Java Reference
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Notice that we needed to send our query parameters in the body of a request, and to
encode them before sending. We also had to disable following of HTTP redirects,
and to treat any redirection from the server manually. This is due to a limitation of
the HttpURLConnection class, which does not deal well with redirection of POST
In most cases, when implementing these types of more advanced HTTP applica‐
tions, developers would usually use a specialist HTTP client library, such as the one
provided by Apache, rather than coding the whole thing from scratch using JDK
Let's move on to look at the next layer down the networking stack, the Transmission
Control Protocol (TCP).
TCP is the basis of reliable network transport over the Internet. It ensures that web
pages and other Internet traffic are delivered in a complete and comprehensible
state. From a networking theory standpoint, the protocol properties that allow TCP
to function as this “reliability layer” for Internet traffic are:
Connection based
Data belongs to a single logical stream (a connection).
Guaranteed delivery
Data packets will be resent until they arrive.
Error checked
Damage caused by network transit will be detected and fixed automatically.
TCP is a two-way (or bidirectional) communication channel, and uses a special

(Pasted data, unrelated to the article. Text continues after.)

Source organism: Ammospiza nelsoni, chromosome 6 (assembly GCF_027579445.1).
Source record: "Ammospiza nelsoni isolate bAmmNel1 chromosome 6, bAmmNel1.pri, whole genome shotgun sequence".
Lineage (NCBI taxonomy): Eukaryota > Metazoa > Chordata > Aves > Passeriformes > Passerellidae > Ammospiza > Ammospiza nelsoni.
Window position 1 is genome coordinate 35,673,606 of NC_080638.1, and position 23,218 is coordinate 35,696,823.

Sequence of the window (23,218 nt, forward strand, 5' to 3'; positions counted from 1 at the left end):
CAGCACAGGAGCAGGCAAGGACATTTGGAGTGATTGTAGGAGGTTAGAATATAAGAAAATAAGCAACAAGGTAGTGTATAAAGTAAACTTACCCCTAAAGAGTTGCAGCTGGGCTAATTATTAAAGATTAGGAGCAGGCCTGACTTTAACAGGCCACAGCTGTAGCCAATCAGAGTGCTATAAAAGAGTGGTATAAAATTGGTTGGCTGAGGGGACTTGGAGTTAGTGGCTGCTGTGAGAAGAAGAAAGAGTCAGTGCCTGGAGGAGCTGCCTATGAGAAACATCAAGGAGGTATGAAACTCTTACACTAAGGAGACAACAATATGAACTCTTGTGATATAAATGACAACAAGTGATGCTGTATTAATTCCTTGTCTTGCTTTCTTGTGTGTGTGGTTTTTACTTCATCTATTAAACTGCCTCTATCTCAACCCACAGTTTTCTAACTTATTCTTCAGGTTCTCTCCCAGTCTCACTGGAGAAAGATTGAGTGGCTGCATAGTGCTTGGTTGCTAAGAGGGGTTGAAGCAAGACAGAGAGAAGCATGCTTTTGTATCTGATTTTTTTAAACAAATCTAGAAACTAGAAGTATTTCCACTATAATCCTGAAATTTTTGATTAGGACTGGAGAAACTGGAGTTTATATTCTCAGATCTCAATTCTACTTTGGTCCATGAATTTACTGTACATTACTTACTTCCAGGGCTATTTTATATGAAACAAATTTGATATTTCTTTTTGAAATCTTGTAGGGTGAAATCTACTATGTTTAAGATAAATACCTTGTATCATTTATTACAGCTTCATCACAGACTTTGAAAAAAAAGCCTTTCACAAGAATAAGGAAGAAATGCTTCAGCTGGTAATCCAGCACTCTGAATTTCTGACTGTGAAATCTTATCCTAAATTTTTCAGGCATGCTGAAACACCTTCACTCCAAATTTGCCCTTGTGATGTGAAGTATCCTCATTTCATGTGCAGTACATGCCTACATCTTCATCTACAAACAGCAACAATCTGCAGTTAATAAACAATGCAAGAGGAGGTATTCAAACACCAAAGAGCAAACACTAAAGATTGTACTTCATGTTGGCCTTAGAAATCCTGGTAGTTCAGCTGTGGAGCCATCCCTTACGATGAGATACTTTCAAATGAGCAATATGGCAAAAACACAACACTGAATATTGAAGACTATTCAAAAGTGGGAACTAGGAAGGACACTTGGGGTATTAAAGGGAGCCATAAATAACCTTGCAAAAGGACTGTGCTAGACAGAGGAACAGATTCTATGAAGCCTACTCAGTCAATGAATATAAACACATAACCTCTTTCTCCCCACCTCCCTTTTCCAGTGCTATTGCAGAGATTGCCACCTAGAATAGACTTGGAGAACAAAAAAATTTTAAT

numbering scheme (TCP Sequence numbers) for data chunks to ensure that both
sides of a communication stream stay in sync. In order to support many different
services on the same network host, TCP uses port numbers to identify services, and
ensures that traffic intended for one port does not go to a different one.
In Java, TCP is represented by the classes Socket and ServerSocket . They are used
to provide the capability to be the client and server side of the connection respec‐
tively—meaning that Java can be used both to connect to network services, and as a
language for implementing new services.
As an example, let's consider reimplementing HTTP. This is a relatively simple, text-
based protocol. We'll need to implement both sides of the connection, so let's start
with a HTTP client on top of a TCP socket. To accomplish this, we will actually
need to implement the details of the HTTP protocol, but we do have the advantage
that we have complete control over the TCP socket.
We will need to both read and write from the client socket, and we'll construct the
actual request line in accordance with the HTTP standard (which is known as RFC
2616). The resulting code will look something like this:
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